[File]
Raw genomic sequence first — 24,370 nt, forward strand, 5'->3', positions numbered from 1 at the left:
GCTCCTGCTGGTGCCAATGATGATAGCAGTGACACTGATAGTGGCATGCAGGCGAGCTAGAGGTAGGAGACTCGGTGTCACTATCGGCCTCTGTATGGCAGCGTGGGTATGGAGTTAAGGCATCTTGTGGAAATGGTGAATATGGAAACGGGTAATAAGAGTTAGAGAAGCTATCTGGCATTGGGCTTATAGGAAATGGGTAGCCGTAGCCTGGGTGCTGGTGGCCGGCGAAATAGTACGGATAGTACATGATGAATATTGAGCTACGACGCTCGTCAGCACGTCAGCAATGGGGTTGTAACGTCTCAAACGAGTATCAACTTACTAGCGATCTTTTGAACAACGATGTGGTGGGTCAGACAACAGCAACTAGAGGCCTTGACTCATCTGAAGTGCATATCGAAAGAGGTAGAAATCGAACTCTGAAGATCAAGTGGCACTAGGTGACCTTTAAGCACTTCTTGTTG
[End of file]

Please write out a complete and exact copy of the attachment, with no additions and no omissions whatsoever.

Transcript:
Raw genomic sequence first — 24,370 nt, forward strand, 5'->3', positions numbered from 1 at the left:
GCTCCTGCTGGTGCCAATGATGATAGCAGTGACACTGATAGTGGCATGCAGGCGAGCTAGAGGTAGGAGACTCGGTGTCACTATCGGCCTCTGTATGGCAGCGTGGGTATGGAGTTAAGGCATCTTGTGGAAATGGTGAATATGGAAACGGGTAATAAGAGTTAGAGAAGCTATCTGGCATTGGGCTTATAGGAAATGGGTAGCCGTAGCCTGGGTGCTGGTGGCCGGCGAAATAGTACGGATAGTACATGATGAATATTGAGCTACGACGCTCGTCAGCACGTCAGCAATGGGGTTGTAACGTCTCAAACGAGTATCAACTTACTAGCGATCTTTTGAACAACGATGTGGTGGGTCAGACAACAGCAACTAGAGGCCTTGACTCATCTGAAGTGCATATCGAAAGAGGTAGAAATCGAACTCTGAAGATCAAGTGGCACTAGGTGACCTTTAAGCACTTCTTGTTG